Most of the comments specifying the field s2(x,y) and its SPH are also valid to specify the complex field s3(x,y) and its hologram. The main difference is that the first-order non-diffracting beam is replaced by a zero-order Bessel beam. In addition, the spatial frequency ρ0 is determined in order that the edge of the field support coincides with the 5-th root of the function J0[2πρ0r]. It is also assumed in the present case that the encoded field and its SPH are modulated by the Gaussian factor already employed in the previous simulation. Figure 5 shows the modules of the complex field s3(x,y), and its Fourier spectrum, together with the modulus of the SPH Fourier spectrum. Again, the central region of the SPH spectrum corresponds quite well with the spectrum of the encoded field, indicating a high SPH performance. This high quality SPH reconstruction has been enhanced again by the use of corrected SPH carrier frequencies u0=v0=Δu/4+Δu/32, instead of the originally proposed frequencies u0=v0=Δu/4. A general and detailed study of this carrier frequency optimization, for the discussed SPH, is out of the scope of the present study.
In order to generate the complex fields defined in Eqs. (8) and (9) we perform an appropriate spatial filtering of the Fourier spectra of the corresponding SPHs. This filtering allows the transmission of the spectrum substructures that correspond to the beams composing each one of the encoded complex fields, and blocks the light spots that corresponds to the high order hologram terms. The encoded complex fields are obtained by performing the Fourier transform of the field transmitted by the spatial filter. The complete optical setup is depicted in Fig. 6 of section 4. At the output plane of this setup, all the beams that compose each one of the encoded complex fields appear within a common pupil, forming the interference patterns depicted in Figs. 4(a) and 5(a). The interfering beams in each case can be employed to interact in a nonlinear fashion e. g. within a photorefractive crystal . However, this task is not studied here.
An alternative and useful application of the SPH discussed in Section 2 is the generation of multiple spots for optical manipulation. In this case the required output, formed by an array of compact spots, is usually obtained at the Fourier plane of the SPH displayed in the SLM.
4. Experimental implementation of SPHs for generation of multiple beams
The available modulator for encoding the SPHs is the SLM 1080P of Holoeye Photonics AG. This device is a reflective pixelated phase SLM with 1080×1920 pixels and a pitch δx=8μm, which provides modulation of 2π radians for laser light in the visible spectrum range. We employed this SLM to implement the SPHs of the fields defined in Eqs. (8) and (9), using a double Fourier transform setup, depicted in Fig. 6. In this setup, the SLM is illuminated by a collimated Gaussian He Ne laser beam, generated by a beam expander (BE), with a waist diameter of approximately 0.6R, where R=438δx is the radius of the circular pupil that limits the fields, s2(x,y) and s3(x,y), to be encoded. We employ a quasi-normal SLM illumination instead of a normal one to avoid the necessity of a cube beam splitter, which reduces the light throughput of the system. The Fourier spectra of the SPHs that encode the fields s2(x,y) and s3(x,y) are obtained at the focal plane of the first transforming lens L1, where a spatial filter (SF) formed by an opaque screen with 4 small holes is placed. The holes in the SF only transmit the spectra light spots of the beams encoded in the SPHs. The reconstructed complex fields are obtained at the focal plane of the second transforming lens (L2). The Fourier spectrum intensities of these fields are recorded with a CCD at the setup output plane. Employing such digitized experimental intensities, we compute the modules of the experimentally generated fields s2(x,y) and s3(x,y), which are depicted in Fig. 7. The obtained results are quite similar to the ones obtained by means of simulations [Figs. 4(a) and 5(a) respectively]. A high reduction of the amplitude at the edges, and at the low intensity areas, of the experimentally generated fields, is probably due to a poor response of the employed CCD to low intensity light levels. A slight asymmetry in the experimentally recorded fields is mainly due to an imperfect centering of the input Gaussian beam, respect to the SPHs. This asymmetry that in reality is not so significant is enhanced by the pseudo color representation of the amplitude fields.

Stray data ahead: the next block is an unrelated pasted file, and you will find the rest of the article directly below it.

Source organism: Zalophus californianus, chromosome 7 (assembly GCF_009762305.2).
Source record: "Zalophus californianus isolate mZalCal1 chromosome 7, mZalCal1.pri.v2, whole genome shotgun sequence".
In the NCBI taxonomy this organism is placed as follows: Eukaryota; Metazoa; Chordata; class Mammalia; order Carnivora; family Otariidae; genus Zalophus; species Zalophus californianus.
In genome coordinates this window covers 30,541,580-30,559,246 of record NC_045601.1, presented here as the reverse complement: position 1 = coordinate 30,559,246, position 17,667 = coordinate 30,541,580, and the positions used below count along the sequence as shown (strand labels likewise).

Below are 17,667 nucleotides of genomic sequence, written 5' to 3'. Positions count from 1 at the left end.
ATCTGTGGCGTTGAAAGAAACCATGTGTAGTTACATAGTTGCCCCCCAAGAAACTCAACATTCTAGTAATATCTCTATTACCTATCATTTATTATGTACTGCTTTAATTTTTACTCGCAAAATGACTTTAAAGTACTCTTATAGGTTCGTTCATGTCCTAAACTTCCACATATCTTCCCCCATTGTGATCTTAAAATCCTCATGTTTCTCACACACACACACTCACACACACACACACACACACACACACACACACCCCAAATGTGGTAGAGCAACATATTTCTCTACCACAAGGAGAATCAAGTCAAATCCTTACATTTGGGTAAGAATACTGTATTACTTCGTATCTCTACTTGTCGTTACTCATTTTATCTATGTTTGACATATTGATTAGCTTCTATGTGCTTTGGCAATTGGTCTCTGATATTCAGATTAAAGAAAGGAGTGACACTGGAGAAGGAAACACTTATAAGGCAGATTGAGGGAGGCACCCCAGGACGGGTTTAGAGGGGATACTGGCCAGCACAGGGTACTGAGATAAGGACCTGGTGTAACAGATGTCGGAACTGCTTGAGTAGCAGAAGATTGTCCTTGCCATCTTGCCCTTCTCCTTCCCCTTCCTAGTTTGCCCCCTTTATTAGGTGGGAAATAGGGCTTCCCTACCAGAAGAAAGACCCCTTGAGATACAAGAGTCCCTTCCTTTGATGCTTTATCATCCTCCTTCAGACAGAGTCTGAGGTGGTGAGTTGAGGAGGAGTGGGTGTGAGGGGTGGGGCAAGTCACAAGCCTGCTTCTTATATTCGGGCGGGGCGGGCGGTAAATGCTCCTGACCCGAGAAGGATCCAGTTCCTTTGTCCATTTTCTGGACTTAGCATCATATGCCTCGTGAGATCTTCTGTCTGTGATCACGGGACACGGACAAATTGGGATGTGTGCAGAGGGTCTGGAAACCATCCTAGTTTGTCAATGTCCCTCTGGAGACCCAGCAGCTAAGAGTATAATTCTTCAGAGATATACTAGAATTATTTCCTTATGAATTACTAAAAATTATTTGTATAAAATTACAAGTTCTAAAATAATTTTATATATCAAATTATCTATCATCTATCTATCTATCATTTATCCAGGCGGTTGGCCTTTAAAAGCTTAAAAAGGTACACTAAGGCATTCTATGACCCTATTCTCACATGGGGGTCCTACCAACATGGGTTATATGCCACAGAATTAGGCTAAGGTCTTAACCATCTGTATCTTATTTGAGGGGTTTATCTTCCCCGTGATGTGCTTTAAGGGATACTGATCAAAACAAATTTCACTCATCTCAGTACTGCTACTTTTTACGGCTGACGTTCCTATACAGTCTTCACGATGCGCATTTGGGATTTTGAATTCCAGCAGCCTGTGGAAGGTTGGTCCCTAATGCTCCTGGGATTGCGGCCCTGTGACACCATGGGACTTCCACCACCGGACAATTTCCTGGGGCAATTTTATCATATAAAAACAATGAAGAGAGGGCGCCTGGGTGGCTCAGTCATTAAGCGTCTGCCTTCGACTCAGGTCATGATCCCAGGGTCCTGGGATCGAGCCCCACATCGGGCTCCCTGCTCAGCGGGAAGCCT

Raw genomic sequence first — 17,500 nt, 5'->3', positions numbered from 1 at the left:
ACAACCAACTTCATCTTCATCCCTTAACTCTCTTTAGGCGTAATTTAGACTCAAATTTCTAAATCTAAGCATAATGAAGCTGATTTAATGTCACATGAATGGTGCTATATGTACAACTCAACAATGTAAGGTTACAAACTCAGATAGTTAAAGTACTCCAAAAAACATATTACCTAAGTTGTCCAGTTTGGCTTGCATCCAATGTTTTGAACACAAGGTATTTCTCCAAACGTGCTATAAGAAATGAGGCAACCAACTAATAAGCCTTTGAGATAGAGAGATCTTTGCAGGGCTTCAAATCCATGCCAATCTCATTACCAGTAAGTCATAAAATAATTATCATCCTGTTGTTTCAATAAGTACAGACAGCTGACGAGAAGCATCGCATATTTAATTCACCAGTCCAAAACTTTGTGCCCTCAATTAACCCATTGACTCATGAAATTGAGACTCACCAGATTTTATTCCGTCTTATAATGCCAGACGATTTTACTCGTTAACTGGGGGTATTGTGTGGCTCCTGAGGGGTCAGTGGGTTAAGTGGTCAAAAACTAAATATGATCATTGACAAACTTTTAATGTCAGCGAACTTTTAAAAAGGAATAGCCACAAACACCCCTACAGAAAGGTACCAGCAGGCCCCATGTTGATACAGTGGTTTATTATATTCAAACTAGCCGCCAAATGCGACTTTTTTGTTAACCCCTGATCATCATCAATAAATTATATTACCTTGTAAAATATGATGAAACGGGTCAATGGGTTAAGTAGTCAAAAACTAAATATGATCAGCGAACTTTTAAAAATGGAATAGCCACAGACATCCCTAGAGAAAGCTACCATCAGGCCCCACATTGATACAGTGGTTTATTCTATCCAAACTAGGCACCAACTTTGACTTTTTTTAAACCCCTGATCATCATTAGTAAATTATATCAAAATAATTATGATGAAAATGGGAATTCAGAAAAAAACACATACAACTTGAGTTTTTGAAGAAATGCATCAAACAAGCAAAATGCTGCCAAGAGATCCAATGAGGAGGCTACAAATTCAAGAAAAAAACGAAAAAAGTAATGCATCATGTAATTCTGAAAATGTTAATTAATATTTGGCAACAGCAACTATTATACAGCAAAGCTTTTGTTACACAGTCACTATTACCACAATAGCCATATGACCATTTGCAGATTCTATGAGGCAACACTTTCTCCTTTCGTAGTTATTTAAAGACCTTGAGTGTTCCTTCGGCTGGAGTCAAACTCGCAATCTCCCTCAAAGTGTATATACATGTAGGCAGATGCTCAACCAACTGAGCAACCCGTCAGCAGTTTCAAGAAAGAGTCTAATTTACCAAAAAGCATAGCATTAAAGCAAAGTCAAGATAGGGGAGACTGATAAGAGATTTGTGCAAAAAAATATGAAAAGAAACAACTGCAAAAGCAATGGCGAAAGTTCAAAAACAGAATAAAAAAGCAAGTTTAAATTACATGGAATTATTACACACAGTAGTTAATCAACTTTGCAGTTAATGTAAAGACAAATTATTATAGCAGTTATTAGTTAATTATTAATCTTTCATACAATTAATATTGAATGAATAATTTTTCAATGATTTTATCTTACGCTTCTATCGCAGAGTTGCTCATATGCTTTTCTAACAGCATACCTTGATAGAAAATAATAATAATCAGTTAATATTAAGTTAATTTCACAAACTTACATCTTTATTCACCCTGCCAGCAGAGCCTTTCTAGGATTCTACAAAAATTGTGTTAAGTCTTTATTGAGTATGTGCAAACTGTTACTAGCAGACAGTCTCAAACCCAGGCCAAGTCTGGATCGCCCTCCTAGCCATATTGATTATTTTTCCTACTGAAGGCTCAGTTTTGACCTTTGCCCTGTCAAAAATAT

5. Concluding remarks
The discussed SPH encodes an arbitrary complex field at the zero order of a sinusoidal phase carrier grating. This SPH exhibits important advantages: First, its encoding at the zero order of the carrier hologram allows an efficient use of the relatively reduced spatial frequency bandwidth of the pixelated SLMs, which are used to implement holograms. Second, the smoothness of the SPH sinusoidal carrier is convenient because electrically addressable SLMs do not display accurately high frequency modulation. Third, the power of the q-th order term, in the SPH Fourier series, presents a fast reduction, when the order q increases, because its amplitude is proportional to integer order Bessel functions Jq(f(a)), where f(a) takes values between zero and the first root of J0(x). Although we developed the SPH for the simultaneous generation of multiple beams it also offers advantages for the generation of a single arbitrary complex beam. The demonstration of this fact was left out of the scope of the present report. Although theoretically the SPH can encode on-axis beams, in practice it is necessary to obtain the beams slightly off-axis. This phase shift is required to avoid the on-axis noise originated in the zero-order error modulation introduced by practical SLMs.
This study was financially supported by CONACyT, México, Project 24430.